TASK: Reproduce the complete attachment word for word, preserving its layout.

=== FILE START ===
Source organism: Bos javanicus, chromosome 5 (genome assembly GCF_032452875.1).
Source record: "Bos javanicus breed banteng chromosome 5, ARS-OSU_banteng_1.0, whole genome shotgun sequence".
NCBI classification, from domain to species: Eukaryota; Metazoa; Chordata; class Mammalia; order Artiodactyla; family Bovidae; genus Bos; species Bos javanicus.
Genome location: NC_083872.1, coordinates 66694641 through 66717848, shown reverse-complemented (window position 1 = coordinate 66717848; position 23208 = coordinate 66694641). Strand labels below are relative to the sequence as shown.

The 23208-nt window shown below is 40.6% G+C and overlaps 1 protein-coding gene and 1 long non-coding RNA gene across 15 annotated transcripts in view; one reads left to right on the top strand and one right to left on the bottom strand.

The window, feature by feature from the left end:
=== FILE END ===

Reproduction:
Source organism: Bos javanicus, chromosome 5 (genome assembly GCF_032452875.1).
Source record: "Bos javanicus breed banteng chromosome 5, ARS-OSU_banteng_1.0, whole genome shotgun sequence".
NCBI classification, from domain to species: Eukaryota; Metazoa; Chordata; class Mammalia; order Artiodactyla; family Bovidae; genus Bos; species Bos javanicus.
Genome location: NC_083872.1, coordinates 66694641 through 66717848, shown reverse-complemented (window position 1 = coordinate 66717848; position 23208 = coordinate 66694641). Strand labels below are relative to the sequence as shown.

The 23208-nt window shown below is 40.6% G+C and overlaps 1 protein-coding gene and 1 long non-coding RNA gene across 15 annotated transcripts in view; one reads left to right on the top strand and one right to left on the bottom strand.

The window, feature by feature from the left end: